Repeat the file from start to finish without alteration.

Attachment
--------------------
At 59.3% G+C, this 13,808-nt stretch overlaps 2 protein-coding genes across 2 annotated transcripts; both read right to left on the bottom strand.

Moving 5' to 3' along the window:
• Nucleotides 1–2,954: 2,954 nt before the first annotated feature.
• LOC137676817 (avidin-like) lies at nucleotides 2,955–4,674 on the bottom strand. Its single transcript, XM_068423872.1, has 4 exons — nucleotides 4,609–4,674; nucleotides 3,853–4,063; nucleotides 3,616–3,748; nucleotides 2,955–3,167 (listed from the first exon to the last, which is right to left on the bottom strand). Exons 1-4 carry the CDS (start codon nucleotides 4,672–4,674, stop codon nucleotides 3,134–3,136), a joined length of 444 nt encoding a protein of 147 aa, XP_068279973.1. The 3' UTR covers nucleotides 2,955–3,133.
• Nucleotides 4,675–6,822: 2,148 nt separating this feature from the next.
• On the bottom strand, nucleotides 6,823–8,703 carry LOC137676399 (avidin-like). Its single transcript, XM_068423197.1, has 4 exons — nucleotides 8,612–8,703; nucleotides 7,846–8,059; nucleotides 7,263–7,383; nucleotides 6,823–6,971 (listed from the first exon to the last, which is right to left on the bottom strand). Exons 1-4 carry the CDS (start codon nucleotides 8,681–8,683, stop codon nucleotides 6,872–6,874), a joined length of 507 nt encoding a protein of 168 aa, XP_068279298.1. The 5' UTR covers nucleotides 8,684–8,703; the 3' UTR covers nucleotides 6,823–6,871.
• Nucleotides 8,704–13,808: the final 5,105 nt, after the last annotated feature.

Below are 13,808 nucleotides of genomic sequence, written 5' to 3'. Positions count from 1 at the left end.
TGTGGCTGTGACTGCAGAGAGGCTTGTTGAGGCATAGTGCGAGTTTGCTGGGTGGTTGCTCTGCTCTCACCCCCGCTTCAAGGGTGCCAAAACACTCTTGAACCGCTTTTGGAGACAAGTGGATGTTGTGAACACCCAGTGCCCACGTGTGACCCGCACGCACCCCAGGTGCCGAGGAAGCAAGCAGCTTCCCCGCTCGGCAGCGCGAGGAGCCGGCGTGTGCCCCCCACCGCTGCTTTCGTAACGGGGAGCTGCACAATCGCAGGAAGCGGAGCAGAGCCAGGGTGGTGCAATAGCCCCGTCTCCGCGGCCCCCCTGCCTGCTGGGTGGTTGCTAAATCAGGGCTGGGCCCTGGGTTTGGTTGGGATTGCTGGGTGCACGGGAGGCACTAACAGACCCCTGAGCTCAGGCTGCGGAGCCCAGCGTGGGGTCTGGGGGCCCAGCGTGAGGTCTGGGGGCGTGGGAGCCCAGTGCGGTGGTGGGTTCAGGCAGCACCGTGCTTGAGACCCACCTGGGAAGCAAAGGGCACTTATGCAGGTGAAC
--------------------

At 59.3% G+C, this 13,808-nt stretch overlaps 2 protein-coding genes across 2 annotated transcripts; both read right to left on the bottom strand.

Moving 5' to 3' along the window:
• Nucleotides 1–2,954: 2,954 nt before the first annotated feature.
• LOC137676817 (avidin-like) lies at nucleotides 2,955–4,674 on the bottom strand. Its single transcript, XM_068423872.1, has 4 exons — nucleotides 4,609–4,674; nucleotides 3,853–4,063; nucleotides 3,616–3,748; nucleotides 2,955–3,167 (listed from the first exon to the last, which is right to left on the bottom strand). Exons 1-4 carry the CDS (start codon nucleotides 4,672–4,674, stop codon nucleotides 3,134–3,136), a joined length of 444 nt encoding a protein of 147 aa, XP_068279973.1. The 3' UTR covers nucleotides 2,955–3,133.
• Nucleotides 4,675–6,822: 2,148 nt separating this feature from the next.
• On the bottom strand, nucleotides 6,823–8,703 carry LOC137676399 (avidin-like). Its single transcript, XM_068423197.1, has 4 exons — nucleotides 8,612–8,703; nucleotides 7,846–8,059; nucleotides 7,263–7,383; nucleotides 6,823–6,971 (listed from the first exon to the last, which is right to left on the bottom strand). Exons 1-4 carry the CDS (start codon nucleotides 8,681–8,683, stop codon nucleotides 6,872–6,874), a joined length of 507 nt encoding a protein of 168 aa, XP_068279298.1. The 5' UTR covers nucleotides 8,684–8,703; the 3' UTR covers nucleotides 6,823–6,871.
• Nucleotides 8,704–13,808: the final 5,105 nt, after the last annotated feature.

Below are 13,808 nucleotides of genomic sequence, written 5' to 3'. Positions count from 1 at the left end.
TGTGGCTGTGACTGCAGAGAGGCTTGTTGAGGCATAGTGCGAGTTTGCTGGGTGGTTGCTCTGCTCTCACCCCCGCTTCAAGGGTGCCAAAACACTCTTGAACCGCTTTTGGAGACAAGTGGATGTTGTGAACACCCAGTGCCCACGTGTGACCCGCACGCACCCCAGGTGCCGAGGAAGCAAGCAGCTTCCCCGCTCGGCAGCGCGAGGAGCCGGCGTGTGCCCCCCACCGCTGCTTTCGTAACGGGGAGCTGCACAATCGCAGGAAGCGGAGCAGAGCCAGGGTGGTGCAATAGCCCCGTCTCCGCGGCCCCCCTGCCTGCTGGGTGGTTGCTAAATCAGGGCTGGGCCCTGGGTTTGGTTGGGATTGCTGGGTGCACGGGAGGCACTAACAGACCCCTGAGCTCAGGCTGCGGAGCCCAGCGTGGGGTCTGGGGGCCCAGCGTGAGGTCTGGGGGCGTGGGAGCCCAGTGCGGTGGTGGGTTCAGGCAGCACCGTGCTTGAGACCCACCTGGGAAGCAAAGGGCACTTATGCAGGTGAAC